In Fall 2020, the Panorama Survey was distributed to the students of eight recent secondary Athens State University COE completers across multiple schools in 2 school districts. Responses were analyzed from 137 students regarding their perception of the effectiveness of their teachers.
In Spring 2021, the COE gathered data for P-12 programs. Two students completed the Panorama 3-5 student perception survey. Responses were particularly low because students were evaluating a Collaborative (Special Education) K-6 teacher, and collaborative teachers have fewer students than other program completers. Twenty-two students responded to the Panorama 6-12 student perception survey. Responses were mostly positive. No PE, HPE, or Art completers provide the EPP with observational data but received several observations in a Collaborative setting.
Data indicating completer effectiveness will be collected in the future according to the timeline outlined in the EPP’s new completer data collection plan (described in a) Measure 1, 1) Completer Impact). Data will be collected from students and employers to measure teaching effectiveness and instructional proficiencies. The EPP is collaborating with LEAs employing significant numbers of completers to gather data representative of the EPP’s programs and disaggregated by program.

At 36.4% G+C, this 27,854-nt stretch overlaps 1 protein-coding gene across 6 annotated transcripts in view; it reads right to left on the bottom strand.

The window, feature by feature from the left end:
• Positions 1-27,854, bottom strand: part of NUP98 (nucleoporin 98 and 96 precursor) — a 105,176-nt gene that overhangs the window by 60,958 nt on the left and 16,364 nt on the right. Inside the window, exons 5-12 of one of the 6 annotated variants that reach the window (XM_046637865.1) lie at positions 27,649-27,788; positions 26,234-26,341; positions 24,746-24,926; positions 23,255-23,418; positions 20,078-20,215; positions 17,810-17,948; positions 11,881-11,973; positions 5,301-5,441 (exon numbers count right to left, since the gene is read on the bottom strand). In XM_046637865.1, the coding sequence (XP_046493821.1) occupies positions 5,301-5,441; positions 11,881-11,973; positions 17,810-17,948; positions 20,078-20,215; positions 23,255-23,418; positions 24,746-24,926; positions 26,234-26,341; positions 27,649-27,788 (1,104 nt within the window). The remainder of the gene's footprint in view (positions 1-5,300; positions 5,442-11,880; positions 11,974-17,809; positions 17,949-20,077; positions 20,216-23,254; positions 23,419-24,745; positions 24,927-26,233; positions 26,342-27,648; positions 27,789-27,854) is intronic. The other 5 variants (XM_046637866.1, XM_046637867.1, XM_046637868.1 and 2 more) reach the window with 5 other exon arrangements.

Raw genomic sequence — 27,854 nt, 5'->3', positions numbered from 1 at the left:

Measure 2: Satisfaction of Employers and Stakeholder Involvement (4.2, 5.3)
ALACTE Survey – In 2016, the Alabama Association of Colleges for Teacher Education (ALACTE) developed a yearly satisfaction survey to be administered electronically to all first-year teachers (completers) and their employers. This survey, validated and reliability-tested by ALACTE, is administered by the Alabama State Department of Education (ALSDE), which publishes the results of these surveys in a yearly Educator Preparation Institutional Report Card. This survey asks completers and employers to rate completer preparedness on 26 items that include instructional performance, meeting the needs of diverse learners, ethics, professional dispositions, and classroom management. The only difference between the two 26-item completer and employer surveys is the value the rater applies. They rate each item according to Strongly Agree, Agree, Disagree, or Strongly Disagree for completers. For employers, they rate the same items on a continuum: Teacher Leader, Effective Teacher, Emerging Teacher, and Ineffective Teacher. The ALSDE distributes the surveys to all first-year teachers and their employers and ensures a significant response rate. The ALSDE does not disaggregate the data provided to the COE. Therefore, all data is presented in the aggregate as provided by the state.
Measure 3: Candidate Competency at Program Completion (3.3)
Measure 4: Ability of Completers to Be Hired in Education Positions for Which They Have Prepared